The operators of for-profit senior care homes spend less on their residents than non-profit homes and fail to deliver on the services they are being paid to offer, B.C.’s seniors advocate has found.
Isobel Mackenzie’s latest report, released Tuesday and entitled “A Billion Reasons to Care,” provides the first in-depth look at how the province’s $1.4-billion contracted long-term care sector is spending the public money it receives. The report finds significant differences in expenditures between for-profit care homes and their not-for-profit counterparts.
The report says care homes in the not-for-profit sector spent 10 per cent more of their revenues on direct care compared with care homes in the for-profit sector. The report finds that with the same level of public funding, the for-profit operators failed to deliver 207,000 hours of funded care while the not-for-profit sector delivered 80,000 more care hours than they were funded to deliver.
The report reviewed industry contracts, annual audited financial statements and reporting on revenue and expenditures for the years 2016-17 and 2017-18.
The report points out that the for-profit sector generated 12 times the amount of profit generated by the not-for-profit sector, and spent more than twice as much on building expenses.
“It translates into $10,000-a-year-per-resident difference between what is being spent on care in for-profit care homes and what is being spent on care in not-for-profit care homes,” said Ms. Mackenzie, adding for-profit care homes spent $37,000 a year on care for their residents compared with $46,000 spent by their non-profit counterparts.
“As a senior advocate, this is one of the more troubling findings from this review is this disproportionate spending on direct care by care homes who are receiving the same amount of public funding.”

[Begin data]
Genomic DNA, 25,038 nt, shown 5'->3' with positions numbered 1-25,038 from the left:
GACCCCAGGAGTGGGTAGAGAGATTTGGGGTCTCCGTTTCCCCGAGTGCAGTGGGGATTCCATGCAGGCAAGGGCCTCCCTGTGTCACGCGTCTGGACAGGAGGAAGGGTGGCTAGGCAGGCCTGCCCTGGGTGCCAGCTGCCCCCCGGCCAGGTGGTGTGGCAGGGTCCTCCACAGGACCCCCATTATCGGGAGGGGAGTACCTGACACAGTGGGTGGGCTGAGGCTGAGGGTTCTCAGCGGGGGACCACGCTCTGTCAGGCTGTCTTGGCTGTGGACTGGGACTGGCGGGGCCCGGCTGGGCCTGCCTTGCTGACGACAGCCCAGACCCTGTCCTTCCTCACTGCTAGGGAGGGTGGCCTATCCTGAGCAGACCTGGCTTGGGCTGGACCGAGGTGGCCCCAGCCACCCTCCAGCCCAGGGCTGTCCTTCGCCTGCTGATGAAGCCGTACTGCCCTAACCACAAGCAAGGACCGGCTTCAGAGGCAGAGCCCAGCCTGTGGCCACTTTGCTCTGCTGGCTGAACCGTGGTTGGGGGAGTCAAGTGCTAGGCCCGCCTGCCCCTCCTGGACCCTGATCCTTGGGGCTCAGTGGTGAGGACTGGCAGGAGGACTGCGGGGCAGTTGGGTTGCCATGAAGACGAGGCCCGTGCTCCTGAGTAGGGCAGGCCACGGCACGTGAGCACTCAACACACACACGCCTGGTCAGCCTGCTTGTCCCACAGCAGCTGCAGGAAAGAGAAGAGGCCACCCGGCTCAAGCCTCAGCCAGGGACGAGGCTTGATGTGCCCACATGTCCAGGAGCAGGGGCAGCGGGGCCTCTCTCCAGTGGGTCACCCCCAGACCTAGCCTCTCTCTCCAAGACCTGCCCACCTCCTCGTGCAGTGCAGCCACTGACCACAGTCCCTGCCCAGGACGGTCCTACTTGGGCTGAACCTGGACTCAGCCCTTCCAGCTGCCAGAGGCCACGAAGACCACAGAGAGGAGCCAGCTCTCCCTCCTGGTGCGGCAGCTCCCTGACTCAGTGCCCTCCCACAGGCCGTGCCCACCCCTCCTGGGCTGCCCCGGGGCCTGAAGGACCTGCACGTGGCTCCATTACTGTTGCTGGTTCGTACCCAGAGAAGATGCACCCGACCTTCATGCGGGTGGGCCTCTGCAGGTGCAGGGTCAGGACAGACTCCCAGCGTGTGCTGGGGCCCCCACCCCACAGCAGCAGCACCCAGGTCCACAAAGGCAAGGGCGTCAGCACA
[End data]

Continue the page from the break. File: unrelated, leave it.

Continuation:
The review also highlights wages paid to care aide staff in the for-profit sector can be as much as 28 per cent or $6.35 less per hour than the industry standard.
Last year, B.C. health authorities imposed outside management at three Retirement Concepts care homes on Vancouver Island. The unusual intervention followed investigations into neglect of residents that has been attributed to acute staffing shortages. The investigations uncovered a litany of infractions involving patient health and safety.
The Retirement Concepts chain, the largest private provider of resident long-term care beds in the province, was sold to China’s Anbang Insurance Group in a deal approved by Ottawa in 2017 despite widespread concerns about how foreign ownership might affect the quality of care.
The company that operates the Retirement Concepts facilities said in December the industry was having a “staffing crisis," but also acknowledged that its lower wages were causing a problem.
Ms. Mackenzie’s report notes that in 2017/18, the industry-standard base wage rate for a care aide was $23.48 an hour, but the lowest confirmed wage rate of $16.85 an hour was found in a for-profit care home.
“It’s very concerning to me to think about what messages we’re saying to the people who might want to work in care when we see this kind of differences in wages paid within our publicly funded system that is all supposed to be delivering the same level of care,” Ms. Mackenzie said.
Meanwhile, the report states that the funding and monitoring system in the sector lacks accountability, openness and transparency.
Ms. Mackenzie listed five recommendations in the report, including calling for publicly funded care homes to make their revenues and expenditures public, and to ensure that funding for direct care to be spent on the service.
In B.C., more than 27,000 seniors live in 300 publicly funded longer-term care homes. There are an estimated additional 3,000 seniors living in private-run care homes, which were not included in this review, and do not receive government funding.
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